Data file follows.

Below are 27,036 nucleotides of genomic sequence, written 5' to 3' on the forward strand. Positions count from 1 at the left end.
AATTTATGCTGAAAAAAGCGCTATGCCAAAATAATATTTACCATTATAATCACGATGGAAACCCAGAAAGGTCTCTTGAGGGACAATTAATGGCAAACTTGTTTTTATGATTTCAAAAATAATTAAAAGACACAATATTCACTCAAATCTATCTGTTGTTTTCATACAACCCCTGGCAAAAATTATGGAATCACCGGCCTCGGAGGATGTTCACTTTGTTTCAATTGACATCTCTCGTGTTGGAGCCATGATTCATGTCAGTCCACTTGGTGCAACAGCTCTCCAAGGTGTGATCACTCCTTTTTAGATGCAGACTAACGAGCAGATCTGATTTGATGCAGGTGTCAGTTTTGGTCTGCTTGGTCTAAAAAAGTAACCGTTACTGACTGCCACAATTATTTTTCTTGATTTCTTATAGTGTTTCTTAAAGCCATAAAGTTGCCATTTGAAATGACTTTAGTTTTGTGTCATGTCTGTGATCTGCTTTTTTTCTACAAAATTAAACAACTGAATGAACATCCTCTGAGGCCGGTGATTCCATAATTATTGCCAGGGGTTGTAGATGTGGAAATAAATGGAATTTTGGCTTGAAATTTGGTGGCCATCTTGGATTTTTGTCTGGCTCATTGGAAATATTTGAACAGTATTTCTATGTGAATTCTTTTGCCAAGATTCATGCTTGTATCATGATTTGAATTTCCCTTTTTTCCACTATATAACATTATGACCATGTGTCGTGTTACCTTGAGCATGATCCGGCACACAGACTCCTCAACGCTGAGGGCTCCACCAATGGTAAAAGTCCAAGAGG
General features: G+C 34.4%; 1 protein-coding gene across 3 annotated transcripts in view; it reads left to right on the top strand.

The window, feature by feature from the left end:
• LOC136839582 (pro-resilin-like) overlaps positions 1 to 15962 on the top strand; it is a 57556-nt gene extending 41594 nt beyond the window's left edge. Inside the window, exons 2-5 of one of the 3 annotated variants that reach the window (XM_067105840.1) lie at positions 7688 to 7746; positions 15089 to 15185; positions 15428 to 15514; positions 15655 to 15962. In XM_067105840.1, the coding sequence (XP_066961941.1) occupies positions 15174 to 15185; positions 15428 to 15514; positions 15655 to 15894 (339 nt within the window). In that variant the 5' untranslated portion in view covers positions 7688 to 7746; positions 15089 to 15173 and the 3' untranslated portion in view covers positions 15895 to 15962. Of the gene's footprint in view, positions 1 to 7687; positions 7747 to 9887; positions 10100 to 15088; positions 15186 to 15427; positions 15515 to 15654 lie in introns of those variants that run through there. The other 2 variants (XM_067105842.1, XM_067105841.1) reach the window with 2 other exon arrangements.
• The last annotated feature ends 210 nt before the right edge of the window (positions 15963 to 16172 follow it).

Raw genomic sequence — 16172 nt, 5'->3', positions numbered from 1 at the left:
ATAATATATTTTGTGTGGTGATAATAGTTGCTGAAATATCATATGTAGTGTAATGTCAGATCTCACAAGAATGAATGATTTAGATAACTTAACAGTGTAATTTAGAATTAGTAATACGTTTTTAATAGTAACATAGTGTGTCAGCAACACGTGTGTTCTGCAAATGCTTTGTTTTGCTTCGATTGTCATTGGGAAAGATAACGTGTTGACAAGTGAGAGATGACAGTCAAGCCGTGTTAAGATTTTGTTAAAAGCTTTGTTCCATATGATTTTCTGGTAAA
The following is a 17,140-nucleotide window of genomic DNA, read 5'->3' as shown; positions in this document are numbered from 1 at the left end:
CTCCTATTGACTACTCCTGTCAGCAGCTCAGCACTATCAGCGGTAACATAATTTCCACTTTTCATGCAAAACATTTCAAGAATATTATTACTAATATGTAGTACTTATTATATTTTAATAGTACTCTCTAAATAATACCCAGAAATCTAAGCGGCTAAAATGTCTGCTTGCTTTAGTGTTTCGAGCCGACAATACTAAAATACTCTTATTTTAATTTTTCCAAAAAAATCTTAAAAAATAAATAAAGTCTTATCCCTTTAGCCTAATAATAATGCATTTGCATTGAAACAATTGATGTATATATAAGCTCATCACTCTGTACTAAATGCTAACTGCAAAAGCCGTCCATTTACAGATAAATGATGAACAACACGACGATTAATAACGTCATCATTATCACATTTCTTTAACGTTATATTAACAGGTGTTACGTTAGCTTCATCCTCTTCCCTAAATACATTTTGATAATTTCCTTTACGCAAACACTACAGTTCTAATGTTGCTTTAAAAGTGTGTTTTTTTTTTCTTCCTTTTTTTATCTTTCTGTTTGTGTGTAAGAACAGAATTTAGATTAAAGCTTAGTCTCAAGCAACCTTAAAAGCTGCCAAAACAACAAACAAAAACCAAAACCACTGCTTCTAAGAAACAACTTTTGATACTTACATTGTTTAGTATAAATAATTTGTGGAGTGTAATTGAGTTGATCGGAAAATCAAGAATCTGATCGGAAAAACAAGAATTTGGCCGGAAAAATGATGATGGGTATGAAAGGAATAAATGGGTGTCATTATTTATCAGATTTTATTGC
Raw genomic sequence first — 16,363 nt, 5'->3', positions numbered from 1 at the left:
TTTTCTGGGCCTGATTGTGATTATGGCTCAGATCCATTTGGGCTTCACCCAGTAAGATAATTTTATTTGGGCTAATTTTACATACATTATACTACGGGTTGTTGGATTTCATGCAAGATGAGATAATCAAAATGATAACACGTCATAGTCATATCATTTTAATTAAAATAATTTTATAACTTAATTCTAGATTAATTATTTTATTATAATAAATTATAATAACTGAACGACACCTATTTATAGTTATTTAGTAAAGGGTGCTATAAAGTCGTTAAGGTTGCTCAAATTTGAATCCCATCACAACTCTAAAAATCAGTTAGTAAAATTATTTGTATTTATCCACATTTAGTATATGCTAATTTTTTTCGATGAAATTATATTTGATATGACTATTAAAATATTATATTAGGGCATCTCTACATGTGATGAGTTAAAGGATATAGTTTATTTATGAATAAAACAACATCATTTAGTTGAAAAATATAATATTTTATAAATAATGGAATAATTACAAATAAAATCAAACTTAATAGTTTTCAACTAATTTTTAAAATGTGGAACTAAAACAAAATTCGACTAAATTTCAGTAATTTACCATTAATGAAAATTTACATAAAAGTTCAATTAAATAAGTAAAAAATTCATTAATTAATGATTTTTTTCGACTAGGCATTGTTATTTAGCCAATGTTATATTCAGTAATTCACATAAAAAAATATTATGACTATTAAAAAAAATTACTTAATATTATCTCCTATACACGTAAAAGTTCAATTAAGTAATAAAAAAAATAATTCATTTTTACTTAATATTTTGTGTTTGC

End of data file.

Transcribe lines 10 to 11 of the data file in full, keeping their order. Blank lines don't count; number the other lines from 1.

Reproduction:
CTCCTATTGACTACTCCTGTCAGCAGCTCAGCACTATCAGCGGTAACATAATTTCCACTTTTCATGCAAAACATTTCAAGAATATTATTACTAATATGTAGTACTTATTATATTTTAATAGTACTCTCTAAATAATACCCAGAAATCTAAGCGGCTAAAATGTCTGCTTGCTTTAGTGTTTCGAGCCGACAATACTAAAATACTCTTATTTTAATTTTTCCAAAAAAATCTTAAAAAATAAATAAAGTCTTATCCCTTTAGCCTAATAATAATGCATTTGCATTGAAACAATTGATGTATATATAAGCTCATCACTCTGTACTAAATGCTAACTGCAAAAGCCGTCCATTTACAGATAAATGATGAACAACACGACGATTAATAACGTCATCATTATCACATTTCTTTAACGTTATATTAACAGGTGTTACGTTAGCTTCATCCTCTTCCCTAAATACATTTTGATAATTTCCTTTACGCAAACACTACAGTTCTAATGTTGCTTTAAAAGTGTGTTTTTTTTTTCTTCCTTTTTTTATCTTTCTGTTTGTGTGTAAGAACAGAATTTAGATTAAAGCTTAGTCTCAAGCAACCTTAAAAGCTGCCAAAACAACAAACAAAAACCAAAACCACTGCTTCTAAGAAACAACTTTTGATACTTACATTGTTTAGTATAAATAATTTGTGGAGTGTAATTGAGTTGATCGGAAAATCAAGAATCTGATCGGAAAAACAAGAATTTGGCCGGAAAAATGATGATGGGTATGAAAGGAATAAATGGGTGTCATTATTTATCAGATTTTATTGC
Raw genomic sequence first — 16,363 nt, 5'->3', positions numbered from 1 at the left: